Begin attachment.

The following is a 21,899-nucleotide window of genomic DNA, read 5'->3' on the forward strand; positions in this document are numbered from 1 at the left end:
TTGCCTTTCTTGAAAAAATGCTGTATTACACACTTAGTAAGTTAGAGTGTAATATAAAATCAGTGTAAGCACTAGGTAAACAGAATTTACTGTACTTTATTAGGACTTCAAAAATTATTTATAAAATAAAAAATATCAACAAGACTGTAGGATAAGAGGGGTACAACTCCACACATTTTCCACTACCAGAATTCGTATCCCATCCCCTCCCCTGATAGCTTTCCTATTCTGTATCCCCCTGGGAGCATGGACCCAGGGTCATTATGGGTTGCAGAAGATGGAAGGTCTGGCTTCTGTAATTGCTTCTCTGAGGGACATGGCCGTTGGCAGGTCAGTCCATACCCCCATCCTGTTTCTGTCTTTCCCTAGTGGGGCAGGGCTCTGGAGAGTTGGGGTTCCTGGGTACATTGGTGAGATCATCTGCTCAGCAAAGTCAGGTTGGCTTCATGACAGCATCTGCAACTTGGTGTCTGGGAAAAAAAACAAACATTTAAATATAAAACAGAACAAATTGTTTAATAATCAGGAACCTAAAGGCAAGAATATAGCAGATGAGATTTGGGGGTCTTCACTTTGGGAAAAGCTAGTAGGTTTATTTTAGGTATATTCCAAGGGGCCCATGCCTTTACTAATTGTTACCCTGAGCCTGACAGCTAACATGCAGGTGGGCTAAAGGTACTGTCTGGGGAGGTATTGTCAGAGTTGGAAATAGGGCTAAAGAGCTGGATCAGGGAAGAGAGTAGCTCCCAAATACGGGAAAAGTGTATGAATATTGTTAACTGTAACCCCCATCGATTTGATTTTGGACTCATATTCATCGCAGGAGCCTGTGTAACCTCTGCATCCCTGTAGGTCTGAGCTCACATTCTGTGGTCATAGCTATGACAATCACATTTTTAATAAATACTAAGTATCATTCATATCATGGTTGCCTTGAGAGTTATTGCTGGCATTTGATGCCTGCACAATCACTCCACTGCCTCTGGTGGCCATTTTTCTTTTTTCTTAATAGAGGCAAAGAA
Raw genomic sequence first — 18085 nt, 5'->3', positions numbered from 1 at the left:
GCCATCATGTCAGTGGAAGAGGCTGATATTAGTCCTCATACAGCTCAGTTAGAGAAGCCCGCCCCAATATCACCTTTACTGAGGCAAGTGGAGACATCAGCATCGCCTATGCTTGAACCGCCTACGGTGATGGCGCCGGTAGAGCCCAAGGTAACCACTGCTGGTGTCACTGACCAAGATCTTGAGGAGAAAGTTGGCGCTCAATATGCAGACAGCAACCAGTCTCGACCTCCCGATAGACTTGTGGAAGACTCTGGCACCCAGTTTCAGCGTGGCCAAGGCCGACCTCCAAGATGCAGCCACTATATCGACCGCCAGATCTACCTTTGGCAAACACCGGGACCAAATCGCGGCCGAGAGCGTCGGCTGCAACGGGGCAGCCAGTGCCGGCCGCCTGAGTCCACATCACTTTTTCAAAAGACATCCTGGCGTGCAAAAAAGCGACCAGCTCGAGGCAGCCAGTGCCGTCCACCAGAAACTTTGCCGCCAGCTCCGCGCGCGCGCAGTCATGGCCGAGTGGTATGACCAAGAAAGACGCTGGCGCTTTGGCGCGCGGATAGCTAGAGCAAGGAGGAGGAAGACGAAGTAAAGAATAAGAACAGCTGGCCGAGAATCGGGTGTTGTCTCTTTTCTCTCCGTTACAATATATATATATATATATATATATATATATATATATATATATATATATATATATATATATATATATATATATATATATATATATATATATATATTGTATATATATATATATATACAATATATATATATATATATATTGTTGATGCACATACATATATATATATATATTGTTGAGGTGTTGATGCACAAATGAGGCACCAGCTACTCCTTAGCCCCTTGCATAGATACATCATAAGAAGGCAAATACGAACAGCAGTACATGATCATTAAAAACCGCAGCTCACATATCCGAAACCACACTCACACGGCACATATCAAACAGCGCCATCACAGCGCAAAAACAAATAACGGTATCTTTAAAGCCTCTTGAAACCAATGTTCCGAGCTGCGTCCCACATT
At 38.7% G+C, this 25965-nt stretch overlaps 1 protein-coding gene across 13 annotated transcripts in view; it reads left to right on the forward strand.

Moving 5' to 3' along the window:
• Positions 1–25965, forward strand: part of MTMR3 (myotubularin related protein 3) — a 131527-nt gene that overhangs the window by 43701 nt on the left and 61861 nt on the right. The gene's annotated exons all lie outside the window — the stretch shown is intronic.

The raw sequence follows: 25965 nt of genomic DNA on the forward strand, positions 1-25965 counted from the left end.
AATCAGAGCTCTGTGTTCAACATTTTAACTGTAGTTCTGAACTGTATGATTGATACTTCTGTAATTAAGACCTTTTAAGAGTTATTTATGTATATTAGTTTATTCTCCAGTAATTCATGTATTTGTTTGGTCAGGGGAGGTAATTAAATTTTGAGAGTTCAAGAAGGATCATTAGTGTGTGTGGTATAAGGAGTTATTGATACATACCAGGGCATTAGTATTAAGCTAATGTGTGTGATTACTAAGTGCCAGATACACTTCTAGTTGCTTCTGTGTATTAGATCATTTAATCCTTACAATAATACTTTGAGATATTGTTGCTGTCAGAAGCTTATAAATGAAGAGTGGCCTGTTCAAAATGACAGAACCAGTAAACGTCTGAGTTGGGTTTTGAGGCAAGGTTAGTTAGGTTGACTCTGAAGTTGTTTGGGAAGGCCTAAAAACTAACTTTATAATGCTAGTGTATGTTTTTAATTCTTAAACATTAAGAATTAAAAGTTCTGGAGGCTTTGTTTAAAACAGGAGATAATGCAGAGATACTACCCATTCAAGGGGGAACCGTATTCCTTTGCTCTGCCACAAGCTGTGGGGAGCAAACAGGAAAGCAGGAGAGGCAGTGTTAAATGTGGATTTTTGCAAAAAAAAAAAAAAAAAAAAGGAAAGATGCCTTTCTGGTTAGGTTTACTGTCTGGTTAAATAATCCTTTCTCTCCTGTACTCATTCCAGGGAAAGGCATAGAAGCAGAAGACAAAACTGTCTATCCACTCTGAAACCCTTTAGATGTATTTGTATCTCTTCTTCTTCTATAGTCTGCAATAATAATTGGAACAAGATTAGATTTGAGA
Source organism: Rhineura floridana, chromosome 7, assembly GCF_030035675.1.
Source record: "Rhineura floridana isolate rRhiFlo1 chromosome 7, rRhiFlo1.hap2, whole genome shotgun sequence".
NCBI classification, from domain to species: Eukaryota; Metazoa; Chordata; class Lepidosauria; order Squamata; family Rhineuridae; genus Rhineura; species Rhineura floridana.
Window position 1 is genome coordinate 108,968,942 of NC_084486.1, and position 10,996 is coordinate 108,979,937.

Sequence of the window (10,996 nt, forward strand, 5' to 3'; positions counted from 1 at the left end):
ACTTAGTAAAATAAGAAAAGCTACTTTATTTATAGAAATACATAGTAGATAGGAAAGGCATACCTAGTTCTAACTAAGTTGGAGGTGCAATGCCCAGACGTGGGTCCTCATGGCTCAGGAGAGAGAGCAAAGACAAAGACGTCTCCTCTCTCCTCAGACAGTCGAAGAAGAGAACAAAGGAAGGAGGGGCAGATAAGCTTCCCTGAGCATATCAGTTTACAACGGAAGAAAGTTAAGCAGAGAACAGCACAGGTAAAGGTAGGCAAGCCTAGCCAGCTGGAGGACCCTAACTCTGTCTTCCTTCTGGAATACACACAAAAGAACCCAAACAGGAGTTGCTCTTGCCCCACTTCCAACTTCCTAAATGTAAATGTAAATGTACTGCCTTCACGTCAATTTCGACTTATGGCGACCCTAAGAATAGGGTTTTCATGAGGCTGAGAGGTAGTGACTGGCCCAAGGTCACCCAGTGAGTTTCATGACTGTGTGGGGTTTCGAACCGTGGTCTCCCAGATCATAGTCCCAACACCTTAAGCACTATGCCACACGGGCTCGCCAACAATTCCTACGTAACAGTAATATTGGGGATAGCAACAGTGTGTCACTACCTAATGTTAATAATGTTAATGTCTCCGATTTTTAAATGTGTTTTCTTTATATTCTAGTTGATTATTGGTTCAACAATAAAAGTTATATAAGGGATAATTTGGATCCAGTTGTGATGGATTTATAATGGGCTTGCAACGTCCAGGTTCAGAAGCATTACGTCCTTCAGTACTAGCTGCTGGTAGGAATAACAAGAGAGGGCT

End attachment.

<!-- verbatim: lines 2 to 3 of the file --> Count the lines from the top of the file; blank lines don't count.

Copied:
TTGCCTTTCTTGAAAAAATGCTGTATTACACACTTAGTAAGTTAGAGTGTAATATAAAATCAGTGTAAGCACTAGGTAAACAGAATTTACTGTACTTTATTAGGACTTCAAAAATTATTTATAAAATAAAAAATATCAACAAGACTGTAGGATAAGAGGGGTACAACTCCACACATTTTCCACTACCAGAATTCGTATCCCATCCCCTCCCCTGATAGCTTTCCTATTCTGTATCCCCCTGGGAGCATGGACCCAGGGTCATTATGGGTTGCAGAAGATGGAAGGTCTGGCTTCTGTAATTGCTTCTCTGAGGGACATGGCCGTTGGCAGGTCAGTCCATACCCCCATCCTGTTTCTGTCTTTCCCTAGTGGGGCAGGGCTCTGGAGAGTTGGGGTTCCTGGGTACATTGGTGAGATCATCTGCTCAGCAAAGTCAGGTTGGCTTCATGACAGCATCTGCAACTTGGTGTCTGGGAAAAAAAACAAACATTTAAATATAAAACAGAACAAATTGTTTAATAATCAGGAACCTAAAGGCAAGAATATAGCAGATGAGATTTGGGGGTCTTCACTTTGGGAAAAGCTAGTAGGTTTATTTTAGGTATATTCCAAGGGGCCCATGCCTTTACTAATTGTTACCCTGAGCCTGACAGCTAACATGCAGGTGGGCTAAAGGTACTGTCTGGGGAGGTATTGTCAGAGTTGGAAATAGGGCTAAAGAGCTGGATCAGGGAAGAGAGTAGCTCCCAAATACGGGAAAAGTGTATGAATATTGTTAACTGTAACCCCCATCGATTTGATTTTGGACTCATATTCATCGCAGGAGCCTGTGTAACCTCTGCATCCCTGTAGGTCTGAGCTCACATTCTGTGGTCATAGCTATGACAATCACATTTTTAATAAATACTAAGTATCATTCATATCATGGTTGCCTTGAGAGTTATTGCTGGCATTTGATGCCTGCACAATCACTCCACTGCCTCTGGTGGCCATTTTTCTTTTTTCTTAATAGAGGCAAAGAA
Raw genomic sequence first — 18085 nt, 5'->3', positions numbered from 1 at the left: